Ignite Your Creativity
What is Creativity? What does it mean to be a Creative Person? Why should you care about Being Creative? How can you Use Creativity in the Workplace?
September 29, 2015
43,688 people from 184 countries learned how to ignite their creativity this past winter. Why not you?
Dr. Cyndi Burnett, Assistant Professor of Creative Studies at SUNY Buffalo State, co-taught “Ignite Your Everyday Creativity” in February and March of this year. Offered as a MOOC (Massive Open Online Course) through the Coursera platform, the teaching team enjoyed an unprecedented opportunity to share their expertise with people around the world. The International Center for Studies in Creativity at Buffalo State is the world’s oldest degree-granting program in creativity and home of the first Master of Science degree in Creativity.
Dr. Burnett sat down with us recently to talk about creativity – and how we can all access and use creativity in both the workplace and everyday life.
What Is Creativity?
A commonly accepted universal definition of creativity, developed by Mo Stein, is that “Creativity is the generation of novel and useful ideas.” Another researcher, Mel Rhodes, found that creativity actually fell into four categories: the Creative Person, the Creative Process, the Creative Environment, and the Creative Product.
For Burnett, creativity is really centered on the Creative Person, “If you are a creative person and you are curious and open-minded, then that’s where creativity really begins.”
Being a Creative Person
The first step in being a creative person is to believe that you are creative. For the skeptics out there, Burnett explains, “Have you solved a problem in the last week that you didn’t have a solution for, without using Google? Guess what? You’re creative.” Research shows that just starting with the belief that you are creative enables you to further develop as a creative person.
Some of the characteristics that tend to be associated with being a creative person include open-mindedness, an ability to listen to ideas without judgment, and an ability to tolerate ambiguity, complexity or uncertainty. Creativity is hard work. It goes beyond knowledge acquisition to develop your thinking further, by going into creation. Other important characteristics revolve around the ability to think about things in different ways – for example, to project into the future something that doesn’t yet exist or to look at things in different ways, from multiple perspectives.
Burnett cautions though that being authentic to your creative self is critically important. “Your creativity would look much different than my creativity.…We have to focus on how we feel the most creative, not how other people are being creative.”
Why You Should Care About Creativity
Think you’re not a creative person or that creativity doesn’t matter? Artsy people don’t have a corner on the creativity market.
Creativity is often traditionally viewed as “expression,” but there is a second way to view it – as “improving upon things.” In the world of the arts, it’s often about expression, but in other domains, it’s about improving upon things. That is still considered creative, and that piece of creativity is essential.Do you ever need to improve upon things in your job, or even in your personal life?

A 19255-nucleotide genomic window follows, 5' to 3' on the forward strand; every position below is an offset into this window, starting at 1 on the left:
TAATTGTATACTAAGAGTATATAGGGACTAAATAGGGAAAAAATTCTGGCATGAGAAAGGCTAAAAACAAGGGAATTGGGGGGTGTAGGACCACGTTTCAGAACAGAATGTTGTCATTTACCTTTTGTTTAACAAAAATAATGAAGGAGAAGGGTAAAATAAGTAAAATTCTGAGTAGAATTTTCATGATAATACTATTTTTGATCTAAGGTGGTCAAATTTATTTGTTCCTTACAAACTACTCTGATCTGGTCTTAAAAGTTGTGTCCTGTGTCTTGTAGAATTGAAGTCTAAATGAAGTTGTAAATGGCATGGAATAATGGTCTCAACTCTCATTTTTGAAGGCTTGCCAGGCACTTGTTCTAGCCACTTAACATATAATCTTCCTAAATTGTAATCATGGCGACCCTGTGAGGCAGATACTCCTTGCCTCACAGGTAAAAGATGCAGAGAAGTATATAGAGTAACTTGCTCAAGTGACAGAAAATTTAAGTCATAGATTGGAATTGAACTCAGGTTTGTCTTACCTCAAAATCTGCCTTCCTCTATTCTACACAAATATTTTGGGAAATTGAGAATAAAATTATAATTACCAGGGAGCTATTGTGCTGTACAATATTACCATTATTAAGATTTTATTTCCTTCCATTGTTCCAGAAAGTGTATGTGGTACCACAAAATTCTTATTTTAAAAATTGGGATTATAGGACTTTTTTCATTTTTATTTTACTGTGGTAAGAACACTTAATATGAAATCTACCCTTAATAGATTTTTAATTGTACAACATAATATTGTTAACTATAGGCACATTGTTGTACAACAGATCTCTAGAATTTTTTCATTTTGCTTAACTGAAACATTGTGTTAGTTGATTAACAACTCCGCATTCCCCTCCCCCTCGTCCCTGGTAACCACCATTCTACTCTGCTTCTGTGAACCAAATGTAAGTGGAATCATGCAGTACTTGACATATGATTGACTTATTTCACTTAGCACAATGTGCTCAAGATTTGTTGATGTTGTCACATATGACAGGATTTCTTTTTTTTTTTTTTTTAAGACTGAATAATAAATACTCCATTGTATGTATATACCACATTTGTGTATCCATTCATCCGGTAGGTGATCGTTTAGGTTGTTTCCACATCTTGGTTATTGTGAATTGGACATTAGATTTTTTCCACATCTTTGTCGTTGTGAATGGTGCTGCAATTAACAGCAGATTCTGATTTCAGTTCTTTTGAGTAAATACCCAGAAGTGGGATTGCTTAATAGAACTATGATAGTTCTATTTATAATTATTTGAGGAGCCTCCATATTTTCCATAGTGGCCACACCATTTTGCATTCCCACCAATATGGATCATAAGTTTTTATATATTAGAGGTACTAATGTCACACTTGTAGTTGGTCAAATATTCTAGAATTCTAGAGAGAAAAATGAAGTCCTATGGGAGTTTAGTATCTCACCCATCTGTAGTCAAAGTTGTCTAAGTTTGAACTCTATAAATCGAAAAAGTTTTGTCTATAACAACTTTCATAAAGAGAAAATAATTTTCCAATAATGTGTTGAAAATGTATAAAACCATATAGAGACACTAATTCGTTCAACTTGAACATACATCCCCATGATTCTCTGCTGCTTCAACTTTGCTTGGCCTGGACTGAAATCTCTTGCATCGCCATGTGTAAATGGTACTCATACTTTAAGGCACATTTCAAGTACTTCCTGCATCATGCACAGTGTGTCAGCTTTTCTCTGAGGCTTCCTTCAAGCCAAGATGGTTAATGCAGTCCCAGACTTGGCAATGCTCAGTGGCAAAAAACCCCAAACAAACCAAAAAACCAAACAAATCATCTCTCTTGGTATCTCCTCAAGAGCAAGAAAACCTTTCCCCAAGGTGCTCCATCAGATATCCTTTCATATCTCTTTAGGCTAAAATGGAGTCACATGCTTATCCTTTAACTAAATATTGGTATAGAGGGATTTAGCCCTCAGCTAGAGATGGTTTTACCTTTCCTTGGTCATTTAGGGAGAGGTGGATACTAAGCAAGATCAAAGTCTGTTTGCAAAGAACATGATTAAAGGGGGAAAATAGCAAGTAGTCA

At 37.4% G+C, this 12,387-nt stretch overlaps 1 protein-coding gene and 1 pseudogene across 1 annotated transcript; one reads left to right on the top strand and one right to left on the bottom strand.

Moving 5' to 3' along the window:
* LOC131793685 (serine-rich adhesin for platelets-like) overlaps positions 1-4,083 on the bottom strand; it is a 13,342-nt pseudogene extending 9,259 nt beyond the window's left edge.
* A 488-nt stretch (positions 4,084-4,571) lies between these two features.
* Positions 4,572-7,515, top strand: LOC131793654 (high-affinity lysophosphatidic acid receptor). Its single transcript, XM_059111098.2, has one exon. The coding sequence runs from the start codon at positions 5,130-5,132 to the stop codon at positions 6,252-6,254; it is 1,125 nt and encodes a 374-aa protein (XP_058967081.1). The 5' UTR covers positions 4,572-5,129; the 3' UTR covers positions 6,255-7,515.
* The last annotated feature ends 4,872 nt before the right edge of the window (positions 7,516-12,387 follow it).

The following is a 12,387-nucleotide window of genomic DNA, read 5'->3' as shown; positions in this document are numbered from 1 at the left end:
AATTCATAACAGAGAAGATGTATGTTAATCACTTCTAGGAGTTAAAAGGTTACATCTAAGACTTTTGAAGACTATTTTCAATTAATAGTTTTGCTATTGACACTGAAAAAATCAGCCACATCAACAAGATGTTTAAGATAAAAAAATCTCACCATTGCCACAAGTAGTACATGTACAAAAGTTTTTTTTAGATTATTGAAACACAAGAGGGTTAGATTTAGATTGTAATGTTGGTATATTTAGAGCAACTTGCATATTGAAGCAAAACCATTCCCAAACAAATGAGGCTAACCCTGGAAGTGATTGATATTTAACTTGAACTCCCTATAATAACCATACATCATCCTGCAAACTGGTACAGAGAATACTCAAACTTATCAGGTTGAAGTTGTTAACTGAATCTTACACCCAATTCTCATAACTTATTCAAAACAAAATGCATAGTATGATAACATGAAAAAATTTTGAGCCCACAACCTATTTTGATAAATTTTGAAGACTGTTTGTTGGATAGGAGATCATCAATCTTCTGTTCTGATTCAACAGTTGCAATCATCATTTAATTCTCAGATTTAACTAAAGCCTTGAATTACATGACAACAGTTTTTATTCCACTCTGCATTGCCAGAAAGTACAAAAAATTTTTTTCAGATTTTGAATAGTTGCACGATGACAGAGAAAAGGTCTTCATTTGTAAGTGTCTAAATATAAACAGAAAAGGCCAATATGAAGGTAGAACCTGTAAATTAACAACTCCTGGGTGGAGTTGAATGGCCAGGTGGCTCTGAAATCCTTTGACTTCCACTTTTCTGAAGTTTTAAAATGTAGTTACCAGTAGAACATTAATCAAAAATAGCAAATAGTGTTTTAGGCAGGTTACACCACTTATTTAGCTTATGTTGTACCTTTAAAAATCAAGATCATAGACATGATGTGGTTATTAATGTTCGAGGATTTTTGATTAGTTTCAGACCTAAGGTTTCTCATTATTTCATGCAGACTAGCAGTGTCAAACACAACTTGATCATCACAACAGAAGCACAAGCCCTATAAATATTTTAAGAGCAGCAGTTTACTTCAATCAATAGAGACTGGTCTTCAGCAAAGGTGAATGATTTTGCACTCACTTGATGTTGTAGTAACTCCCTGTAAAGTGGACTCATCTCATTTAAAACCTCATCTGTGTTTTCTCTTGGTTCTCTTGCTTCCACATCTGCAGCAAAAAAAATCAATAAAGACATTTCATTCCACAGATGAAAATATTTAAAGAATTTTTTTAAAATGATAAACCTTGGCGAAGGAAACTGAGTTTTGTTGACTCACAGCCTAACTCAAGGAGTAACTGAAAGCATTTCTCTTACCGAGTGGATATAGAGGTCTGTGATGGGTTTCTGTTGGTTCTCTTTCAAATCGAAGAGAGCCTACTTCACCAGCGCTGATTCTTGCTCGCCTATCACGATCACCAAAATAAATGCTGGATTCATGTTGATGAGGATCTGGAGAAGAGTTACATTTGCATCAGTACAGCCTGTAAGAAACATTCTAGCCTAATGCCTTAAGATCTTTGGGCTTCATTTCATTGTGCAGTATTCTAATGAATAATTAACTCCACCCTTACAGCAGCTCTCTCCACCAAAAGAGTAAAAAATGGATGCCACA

Approaching a challenge creatively can help improve a process or system, the way a team works together, or how a business markets itself. If you don’t work effectively to create positive change, you’ll just stay where you are, instead of evolving towards the future. And Burnett reminds us, “You don’t need to do arts and crafts to be creative.”
Creativity in the Workplace
Our world of rapid change and technological advancement requires new ideas to better adapt to that change and continue to improve into the future. In fact, in a 2010 IBM study, global CEOs ranked creativity as the factor most crucial for success.
When asked why creativity is important in the workplace, Burnett suggests that you need look no further than companies like Kodak and Blockbuster, which offer great cautionary tales of why you need to constantly be thinking ahead and trying to “project into the future a vision that doesn’t yet exist for your organization.”
“By using creativity and coming up with new and useful ways that you might maximize on the strengths of your organization then you are more likely to be profitable in the future,” explains Burnett.
The speed of progress in the world today makes being a creative person even more important to long-term success. Applying creative process to business decision-making can make the difference in determining what kind of contribution your organization can make, and even how profitable it can be in five or ten years. What new things can you create to help you stay profitable?
Ready to inject some creativity into your everyday life? Burnett’s seen creativity practices transform business, make progress towards solving global issues, improve relationships, and make better parents. There’s no better time than today to embrace your own authentic creativity.
Want to delve deeper into creativity?
- Check out the companion article on the Dual Print & Mail site: Be A Creativity Booster: 5 Easy Ways to Bring Creative Thinking into Your Team’s Next Meeting
- The Buffalo State MOOC course on creativity referenced in this article will soon be available free on-demand through Coursera.
- The International Center for Studies in Creativity at Buffalo State also offers degree programs in a traditional classroom setting and via distance learning.
- Follow Dr. Cyndi Burnett on Twitter or Facebook.
This article originally appeared in our Summer/Fall 2015 issue of OnTarget, a Compu-Mail publication full of print and marketing news and ideas.